A permaculture farm has a number of infrastructures. Water infrastructures on such a farm, for example, will seek to get as much human use as possible from water before returning it into the natural system. Such an infrastructure may start with rain water catchment, such as a roof that slopes into gutters that drain into rain barrels. This water may then be used for cleaning or drinking, and then used again through a grey-water system. Grey-water may be filtered through rocks, gravel, sand, dirt, or poured into a bucket of mulch, and then used to water a garden.

Food from the garden is eaten, composted, and returned to the soil. Such a food infrastructure may include chickens or pigs, humanure toilets, worms, bees, fungi. This infrastructure may stretch outside of a single farm and network locally or regionally with other farms, supplementing what each is able to produce and diversifying the resources and landscapes to which single farm has access. These infrastructures are easy to comprehend on physical levels, when considering what to do with food, water, and waste.

But what of the social implications of permaculture infrastructures? And where do energy infrastructures fit into this system? Is there an ideological infrastructure built into permaculture that allows this system to move beyond environmental sustainability or “greening” to a just and sustainable social relationship?

The current conception of permaculture in America is shaped from David Holmgren’s twelve “Permaculture Concepts.” When applied, these concepts work to guide one’s relationship to their environment on a principle of permaculture, or permanent sustainable agriculture. These concepts include the observation of patterns and systems of one’s specific location or context, catching and storing energy and resources, reuse of resources, producing no waste, self regulation and the acceptance of feedback or criticism, integration and use of the marginal and edges, valuing diversity, and creative use and response to change. Using nature, ecosystems and biorhythms as analogy, we can observe how these concepts operate in our surroundings and learn to apply them to our social interactions.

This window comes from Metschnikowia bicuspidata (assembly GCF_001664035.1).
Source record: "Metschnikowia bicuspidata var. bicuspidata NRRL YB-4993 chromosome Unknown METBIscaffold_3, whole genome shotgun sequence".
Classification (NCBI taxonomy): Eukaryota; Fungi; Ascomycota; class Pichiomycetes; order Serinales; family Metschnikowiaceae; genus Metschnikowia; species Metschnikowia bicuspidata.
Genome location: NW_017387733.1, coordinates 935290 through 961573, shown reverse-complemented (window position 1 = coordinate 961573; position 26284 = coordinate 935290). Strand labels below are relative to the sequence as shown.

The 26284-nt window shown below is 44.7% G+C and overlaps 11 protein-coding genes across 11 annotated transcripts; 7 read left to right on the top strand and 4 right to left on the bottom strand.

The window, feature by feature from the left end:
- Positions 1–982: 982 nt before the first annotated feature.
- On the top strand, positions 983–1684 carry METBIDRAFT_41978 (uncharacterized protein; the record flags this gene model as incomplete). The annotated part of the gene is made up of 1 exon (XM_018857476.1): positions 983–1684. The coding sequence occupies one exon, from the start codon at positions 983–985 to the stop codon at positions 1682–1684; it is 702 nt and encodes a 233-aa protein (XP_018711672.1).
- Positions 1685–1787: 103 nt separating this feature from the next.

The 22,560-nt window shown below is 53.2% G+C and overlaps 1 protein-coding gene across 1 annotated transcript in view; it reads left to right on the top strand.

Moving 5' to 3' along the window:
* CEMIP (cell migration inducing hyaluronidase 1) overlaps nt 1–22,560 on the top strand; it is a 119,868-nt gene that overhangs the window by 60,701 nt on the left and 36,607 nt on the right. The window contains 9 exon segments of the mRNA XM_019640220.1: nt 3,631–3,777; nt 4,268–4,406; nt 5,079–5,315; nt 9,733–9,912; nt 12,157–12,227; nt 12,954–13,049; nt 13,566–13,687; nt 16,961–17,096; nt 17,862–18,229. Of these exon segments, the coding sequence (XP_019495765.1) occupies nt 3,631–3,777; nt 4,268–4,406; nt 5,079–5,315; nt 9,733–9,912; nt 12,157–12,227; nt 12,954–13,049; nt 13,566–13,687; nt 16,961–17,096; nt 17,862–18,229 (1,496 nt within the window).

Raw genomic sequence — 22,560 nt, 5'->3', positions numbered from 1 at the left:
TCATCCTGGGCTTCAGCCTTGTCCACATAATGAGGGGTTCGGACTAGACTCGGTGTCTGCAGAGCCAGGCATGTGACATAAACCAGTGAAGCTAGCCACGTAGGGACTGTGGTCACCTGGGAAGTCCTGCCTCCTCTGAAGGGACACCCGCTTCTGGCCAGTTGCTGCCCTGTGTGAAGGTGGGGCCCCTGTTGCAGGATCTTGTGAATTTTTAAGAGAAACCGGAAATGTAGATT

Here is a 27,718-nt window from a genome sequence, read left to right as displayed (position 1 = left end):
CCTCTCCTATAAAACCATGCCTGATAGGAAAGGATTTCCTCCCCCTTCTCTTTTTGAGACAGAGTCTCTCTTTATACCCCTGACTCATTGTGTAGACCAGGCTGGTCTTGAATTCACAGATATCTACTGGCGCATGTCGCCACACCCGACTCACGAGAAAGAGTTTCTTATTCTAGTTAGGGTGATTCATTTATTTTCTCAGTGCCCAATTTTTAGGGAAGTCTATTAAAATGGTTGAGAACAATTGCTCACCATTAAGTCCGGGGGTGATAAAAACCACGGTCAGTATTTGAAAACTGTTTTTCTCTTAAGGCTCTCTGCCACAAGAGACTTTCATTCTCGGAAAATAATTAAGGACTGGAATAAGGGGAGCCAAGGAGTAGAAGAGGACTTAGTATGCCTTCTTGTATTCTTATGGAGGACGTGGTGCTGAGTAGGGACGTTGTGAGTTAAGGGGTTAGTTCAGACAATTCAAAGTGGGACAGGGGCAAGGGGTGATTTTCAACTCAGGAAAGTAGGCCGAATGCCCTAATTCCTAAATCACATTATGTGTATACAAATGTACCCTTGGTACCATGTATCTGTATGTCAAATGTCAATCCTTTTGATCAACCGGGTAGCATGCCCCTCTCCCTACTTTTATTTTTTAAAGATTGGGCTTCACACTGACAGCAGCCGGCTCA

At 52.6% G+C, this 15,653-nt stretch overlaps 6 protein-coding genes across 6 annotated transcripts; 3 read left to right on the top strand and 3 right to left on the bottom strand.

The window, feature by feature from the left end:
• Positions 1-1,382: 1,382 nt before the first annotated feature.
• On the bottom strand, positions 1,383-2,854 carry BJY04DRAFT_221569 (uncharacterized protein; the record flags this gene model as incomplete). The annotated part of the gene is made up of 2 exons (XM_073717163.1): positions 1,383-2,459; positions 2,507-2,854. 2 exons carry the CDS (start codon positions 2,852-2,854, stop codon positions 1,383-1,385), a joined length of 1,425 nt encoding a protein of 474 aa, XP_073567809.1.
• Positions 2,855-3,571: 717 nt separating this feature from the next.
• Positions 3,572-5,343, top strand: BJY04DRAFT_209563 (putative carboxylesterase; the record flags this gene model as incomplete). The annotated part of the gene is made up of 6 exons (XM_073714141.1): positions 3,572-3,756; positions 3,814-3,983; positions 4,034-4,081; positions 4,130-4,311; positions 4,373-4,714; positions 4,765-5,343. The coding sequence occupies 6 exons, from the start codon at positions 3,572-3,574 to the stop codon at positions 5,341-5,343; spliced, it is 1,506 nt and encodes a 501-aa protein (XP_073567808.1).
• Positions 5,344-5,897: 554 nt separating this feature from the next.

As our fragile biosphere reaches its limits for sustaining first world consumption patterns, we will begin to see feedback from our environment that will shape and limit our own behaviors. As we burn more fossil fuels, continue urban development through new construction projects (“green” or otherwise), factory farm and mono-crop our food, and increasingly mine uranium/coal/oil/natural gas in increasingly destructive ways, we will see a rise in global temperatures, changing weather patterns, rise in sea levels, and species extinction. Food scarcity and disease will become major problems, and it is likely that the current infrastructures of social relations and capital will continue to provide access to resources, death/life and power to those who have control and power over those infrastructures.

In this scenario, it is absolutely necessary to recognize how dominant infrastructures privilege a certain few and deny access to others when beginning to conceive of alternative or supplementary infrastructures. We cannot simply change our infrastructures for food acquisition and energy without questioning and transforming the social and economic infrastructures that shape our local, regional, and global exchanges.